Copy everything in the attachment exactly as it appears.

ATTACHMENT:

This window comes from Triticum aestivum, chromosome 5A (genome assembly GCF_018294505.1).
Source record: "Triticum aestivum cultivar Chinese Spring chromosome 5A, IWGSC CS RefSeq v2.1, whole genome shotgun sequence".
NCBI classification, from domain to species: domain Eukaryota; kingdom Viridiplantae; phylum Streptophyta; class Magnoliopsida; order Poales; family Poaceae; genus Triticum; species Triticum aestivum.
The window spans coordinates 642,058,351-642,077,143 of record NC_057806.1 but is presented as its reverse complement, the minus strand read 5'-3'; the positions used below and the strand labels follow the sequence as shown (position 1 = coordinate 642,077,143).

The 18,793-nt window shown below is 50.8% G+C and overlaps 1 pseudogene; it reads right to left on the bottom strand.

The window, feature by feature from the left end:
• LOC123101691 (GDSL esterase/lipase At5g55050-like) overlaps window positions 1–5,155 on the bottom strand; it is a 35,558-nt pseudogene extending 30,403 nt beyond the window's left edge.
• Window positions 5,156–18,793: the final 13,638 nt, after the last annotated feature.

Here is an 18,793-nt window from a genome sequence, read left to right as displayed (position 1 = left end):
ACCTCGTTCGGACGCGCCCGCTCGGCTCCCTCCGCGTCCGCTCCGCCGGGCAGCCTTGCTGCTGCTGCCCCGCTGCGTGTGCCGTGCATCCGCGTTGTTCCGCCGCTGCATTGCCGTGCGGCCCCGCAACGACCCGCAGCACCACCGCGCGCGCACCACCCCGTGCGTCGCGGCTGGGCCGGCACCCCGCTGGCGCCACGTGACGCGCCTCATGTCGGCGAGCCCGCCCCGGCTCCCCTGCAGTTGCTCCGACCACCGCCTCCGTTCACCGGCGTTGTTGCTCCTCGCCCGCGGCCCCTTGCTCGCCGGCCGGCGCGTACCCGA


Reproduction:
This window comes from Triticum aestivum, chromosome 5A (genome assembly GCF_018294505.1).
Source record: "Triticum aestivum cultivar Chinese Spring chromosome 5A, IWGSC CS RefSeq v2.1, whole genome shotgun sequence".
NCBI classification, from domain to species: domain Eukaryota; kingdom Viridiplantae; phylum Streptophyta; class Magnoliopsida; order Poales; family Poaceae; genus Triticum; species Triticum aestivum.
The window spans coordinates 642,058,351-642,077,143 of record NC_057806.1 but is presented as its reverse complement, the minus strand read 5'-3'; the positions used below and the strand labels follow the sequence as shown (position 1 = coordinate 642,077,143).

The 18,793-nt window shown below is 50.8% G+C and overlaps 1 pseudogene; it reads right to left on the bottom strand.

The window, feature by feature from the left end:
• LOC123101691 (GDSL esterase/lipase At5g55050-like) overlaps window positions 1–5,155 on the bottom strand; it is a 35,558-nt pseudogene extending 30,403 nt beyond the window's left edge.
• Window positions 5,156–18,793: the final 13,638 nt, after the last annotated feature.

Here is an 18,793-nt window from a genome sequence, read left to right as displayed (position 1 = left end):
ACCTCGTTCGGACGCGCCCGCTCGGCTCCCTCCGCGTCCGCTCCGCCGGGCAGCCTTGCTGCTGCTGCCCCGCTGCGTGTGCCGTGCATCCGCGTTGTTCCGCCGCTGCATTGCCGTGCGGCCCCGCAACGACCCGCAGCACCACCGCGCGCGCACCACCCCGTGCGTCGCGGCTGGGCCGGCACCCCGCTGGCGCCACGTGACGCGCCTCATGTCGGCGAGCCCGCCCCGGCTCCCCTGCAGTTGCTCCGACCACCGCCTCCGTTCACCGGCGTTGTTGCTCCTCGCCCGCGGCCCCTTGCTCGCCGGCCGGCGCGTACCCGA